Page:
Since the start of 2009 financial assistance has been allowed in Belgium on certain conditions. However, the new rules have been received unenthusiastically because some of the conditions are considered too burdensome, particularly the requirements to make public the price of the share transfer and to create an unavailable reserve for an amount equal to the aggregate financial assistance.
The Constitutional Court recently considered the legality of the squeeze-out provisions in the Company Code, in light of the differing treatment they afford to minority shareholders in public and private companies, and minority and majority shareholders in general. The court was satisfied that the differing treatment was based on objective grounds and was proportionate with those grounds.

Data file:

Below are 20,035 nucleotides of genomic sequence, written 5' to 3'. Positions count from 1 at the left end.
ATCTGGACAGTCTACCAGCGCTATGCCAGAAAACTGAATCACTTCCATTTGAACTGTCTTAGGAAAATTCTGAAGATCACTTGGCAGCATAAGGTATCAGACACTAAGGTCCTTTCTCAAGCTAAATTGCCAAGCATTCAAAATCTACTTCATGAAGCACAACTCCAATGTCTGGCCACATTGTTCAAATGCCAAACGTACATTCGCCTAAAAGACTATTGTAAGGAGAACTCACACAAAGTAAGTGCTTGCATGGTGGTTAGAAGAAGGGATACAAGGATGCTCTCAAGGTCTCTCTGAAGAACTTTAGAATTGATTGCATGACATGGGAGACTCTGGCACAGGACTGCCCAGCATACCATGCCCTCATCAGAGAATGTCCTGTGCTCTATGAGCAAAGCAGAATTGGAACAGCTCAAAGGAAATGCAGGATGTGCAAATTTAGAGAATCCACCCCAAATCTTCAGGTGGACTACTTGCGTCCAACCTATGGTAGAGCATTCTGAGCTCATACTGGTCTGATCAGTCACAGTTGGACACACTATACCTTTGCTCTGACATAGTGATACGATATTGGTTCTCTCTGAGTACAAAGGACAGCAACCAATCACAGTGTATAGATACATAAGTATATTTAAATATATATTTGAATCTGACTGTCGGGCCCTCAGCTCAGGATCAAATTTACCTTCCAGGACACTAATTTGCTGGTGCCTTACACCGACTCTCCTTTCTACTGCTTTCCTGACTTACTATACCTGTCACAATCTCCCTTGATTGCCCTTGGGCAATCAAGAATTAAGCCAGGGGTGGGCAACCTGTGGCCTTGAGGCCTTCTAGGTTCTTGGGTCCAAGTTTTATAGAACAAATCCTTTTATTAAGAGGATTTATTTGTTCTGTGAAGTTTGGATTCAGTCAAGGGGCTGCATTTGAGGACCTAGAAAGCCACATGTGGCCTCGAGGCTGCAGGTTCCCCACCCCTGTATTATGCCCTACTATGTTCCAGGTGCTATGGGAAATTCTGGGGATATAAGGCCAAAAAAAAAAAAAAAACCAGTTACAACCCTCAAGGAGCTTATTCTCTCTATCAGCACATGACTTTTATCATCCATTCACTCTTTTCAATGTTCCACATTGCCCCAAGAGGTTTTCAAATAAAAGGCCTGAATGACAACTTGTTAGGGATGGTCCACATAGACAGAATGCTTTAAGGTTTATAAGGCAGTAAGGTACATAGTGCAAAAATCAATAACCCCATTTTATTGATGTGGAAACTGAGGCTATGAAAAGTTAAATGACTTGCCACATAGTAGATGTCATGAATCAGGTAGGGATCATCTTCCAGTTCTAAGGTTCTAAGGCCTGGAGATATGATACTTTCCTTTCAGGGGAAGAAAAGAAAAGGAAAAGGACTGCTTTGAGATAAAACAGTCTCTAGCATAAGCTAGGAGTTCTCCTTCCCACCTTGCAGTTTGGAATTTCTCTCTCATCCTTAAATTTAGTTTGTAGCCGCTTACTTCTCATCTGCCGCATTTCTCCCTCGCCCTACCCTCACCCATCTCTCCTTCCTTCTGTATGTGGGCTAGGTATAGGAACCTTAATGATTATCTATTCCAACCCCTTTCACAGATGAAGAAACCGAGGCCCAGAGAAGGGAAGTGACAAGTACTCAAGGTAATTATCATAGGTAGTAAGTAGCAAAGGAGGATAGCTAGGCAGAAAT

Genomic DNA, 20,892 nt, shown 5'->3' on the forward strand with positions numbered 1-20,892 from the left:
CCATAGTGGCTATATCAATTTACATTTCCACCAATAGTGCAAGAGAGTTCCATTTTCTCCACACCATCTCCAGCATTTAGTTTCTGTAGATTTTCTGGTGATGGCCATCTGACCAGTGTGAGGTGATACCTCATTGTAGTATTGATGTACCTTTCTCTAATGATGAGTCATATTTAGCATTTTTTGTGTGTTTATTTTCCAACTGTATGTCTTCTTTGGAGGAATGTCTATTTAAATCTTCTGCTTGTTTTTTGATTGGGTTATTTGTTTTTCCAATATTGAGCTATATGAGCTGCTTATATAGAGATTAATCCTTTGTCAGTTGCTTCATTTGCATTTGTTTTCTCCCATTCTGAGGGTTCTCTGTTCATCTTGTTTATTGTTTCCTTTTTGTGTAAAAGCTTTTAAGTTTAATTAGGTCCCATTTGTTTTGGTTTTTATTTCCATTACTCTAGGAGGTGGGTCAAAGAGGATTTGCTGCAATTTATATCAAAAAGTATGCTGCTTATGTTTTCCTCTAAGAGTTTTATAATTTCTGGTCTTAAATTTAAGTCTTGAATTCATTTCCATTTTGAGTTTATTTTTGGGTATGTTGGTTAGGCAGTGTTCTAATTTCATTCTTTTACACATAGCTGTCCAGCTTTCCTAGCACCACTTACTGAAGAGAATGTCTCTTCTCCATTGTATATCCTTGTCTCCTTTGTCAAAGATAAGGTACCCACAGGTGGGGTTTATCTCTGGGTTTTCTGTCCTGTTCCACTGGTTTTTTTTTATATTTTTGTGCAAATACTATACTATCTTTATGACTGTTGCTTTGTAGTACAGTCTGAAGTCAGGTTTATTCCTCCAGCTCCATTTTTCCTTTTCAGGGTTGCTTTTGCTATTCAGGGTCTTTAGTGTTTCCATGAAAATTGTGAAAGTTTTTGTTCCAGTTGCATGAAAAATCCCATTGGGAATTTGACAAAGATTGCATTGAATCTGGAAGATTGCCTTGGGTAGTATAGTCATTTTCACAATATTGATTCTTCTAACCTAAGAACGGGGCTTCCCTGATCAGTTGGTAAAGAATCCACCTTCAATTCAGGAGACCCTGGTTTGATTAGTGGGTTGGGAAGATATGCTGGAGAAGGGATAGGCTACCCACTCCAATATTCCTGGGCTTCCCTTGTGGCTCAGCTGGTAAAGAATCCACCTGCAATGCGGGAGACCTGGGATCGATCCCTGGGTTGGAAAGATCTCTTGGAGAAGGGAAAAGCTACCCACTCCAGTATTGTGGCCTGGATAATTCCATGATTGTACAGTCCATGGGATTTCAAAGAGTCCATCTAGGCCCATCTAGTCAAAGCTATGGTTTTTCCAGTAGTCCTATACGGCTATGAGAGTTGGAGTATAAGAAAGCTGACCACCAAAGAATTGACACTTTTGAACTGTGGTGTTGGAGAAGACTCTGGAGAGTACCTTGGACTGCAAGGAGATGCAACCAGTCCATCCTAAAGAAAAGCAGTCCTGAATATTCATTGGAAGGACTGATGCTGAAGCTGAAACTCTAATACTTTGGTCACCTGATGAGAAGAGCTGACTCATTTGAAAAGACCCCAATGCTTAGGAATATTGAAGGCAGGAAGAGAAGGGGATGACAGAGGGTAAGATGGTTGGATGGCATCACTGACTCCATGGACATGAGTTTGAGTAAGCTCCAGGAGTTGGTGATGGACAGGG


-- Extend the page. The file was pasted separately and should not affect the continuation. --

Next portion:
The Ghent Criminal Court recently cleared three defendants from charges of insider trading. Following a preliminary ruling by the European Court of Justice, the court held that the relevant Belgian act infringed Article 6 of EU Directive 89/592, because it provided a stricter definition than the directive but failed to apply it universally.
The European Commission and the Belgian Parliament are both discussing the introduction of a reverse squeeze-out right. Against this background a question has arisen as to the legality of the squeeze-out provision set out in the Belgian Company Code.
Under Belgian law a squeeze-out can only be achieved through a cash payment. However, in a recent transaction the bidder offered an alternative payment using securities, which was approved by the Banking and Finance Commission.